• andys120andys120 Loudon NHPosts: 16,602
    I have to admit that it never occurred to me that skirts would limit the ability to do a visual check of the rear tires. That a big point against them even though I can think of prototype endurance racers that wore them.

    It's a moot point since the styling of most modern cars wouldn't mesh with wheel skirts but there are some exceptions (Prius?).

    I haven't time now to get into the role of wheels and tires and how they play a key role in the look of a car but I agree that sometimes they act to the detriment of it's functions.

    2000 BMW 528i, 2001 BMW 330CiC

  • steverstever YooperlandPosts: 40,214
    more current oddball, the Kia Rondo

    Well, my grocery getter is an Outback so the Rondo looks mostly like another tall wagon to me, along the lines of the new CR-V. But I haven't seen one in person. The notchy rear is a bit odd, but otherwise the pics look ok for what it is.

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  • mattandimattandi Posts: 588
    The Rondo is on the short list of buggies we are considering. Many reviewers comment on how roomy it is. I think a lot of that comes from that low beltline, big greenhouse, in addition to all the actual usable, versatile space. The Magnum has tons of space as well, but I guess I give those bonus points you mentioned to the Rondo. I like the look of the Magnum, though the Rondo doesn't offend me in anyway.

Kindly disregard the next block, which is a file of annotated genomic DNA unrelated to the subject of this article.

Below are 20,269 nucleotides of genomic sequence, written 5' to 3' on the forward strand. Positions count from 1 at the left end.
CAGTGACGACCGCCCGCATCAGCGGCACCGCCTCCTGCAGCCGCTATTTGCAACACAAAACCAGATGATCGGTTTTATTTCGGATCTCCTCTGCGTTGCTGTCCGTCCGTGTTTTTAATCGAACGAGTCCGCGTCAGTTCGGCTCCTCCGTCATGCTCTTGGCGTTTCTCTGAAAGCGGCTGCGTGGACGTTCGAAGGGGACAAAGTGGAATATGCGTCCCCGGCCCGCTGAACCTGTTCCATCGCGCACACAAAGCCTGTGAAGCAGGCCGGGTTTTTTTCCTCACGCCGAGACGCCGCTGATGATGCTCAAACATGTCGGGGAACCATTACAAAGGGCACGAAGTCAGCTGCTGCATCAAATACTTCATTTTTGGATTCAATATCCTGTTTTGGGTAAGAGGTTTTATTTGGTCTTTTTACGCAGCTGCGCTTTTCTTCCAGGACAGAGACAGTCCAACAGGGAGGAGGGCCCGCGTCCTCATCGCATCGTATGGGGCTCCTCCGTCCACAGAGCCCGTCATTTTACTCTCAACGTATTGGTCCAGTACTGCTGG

• harvey44harvey44 Posts: 178
    New CIvic Sedan - beautiful. The 2-door is really bad.

    The new CRV is really bad too. When the rear window is made curvy to be cute, and you can't see out of it....ridiculous.

    Form is function.

    Love the BMW 2002.
  • andre1969andre1969 Posts: 21,914
    the new CRV suffers from what I call the "1961 DeSoto effect". Basically, an incoherent two-grille sort of design where the upper and lower grilles don't really complement each other. Actually, it's a bit alarming how similar the CRV's front end is to a '61 DeSoto. Slanty headlights that integrate with the lower grille, and a swollen section incorporating the upper grille, which houses the nameplate. Sure, it's not a dead ringer for a '61 DeSoto, but the two share a common theme.

    I always theorized that they made the '61 DeSoto look ugly on purpose, so that people would buy Chrysler Newports instead, and fewer people would whine once the marque went away. I dunno what Honda's excuse is...maybe they made it look like that so more people would buy the Acura version? :P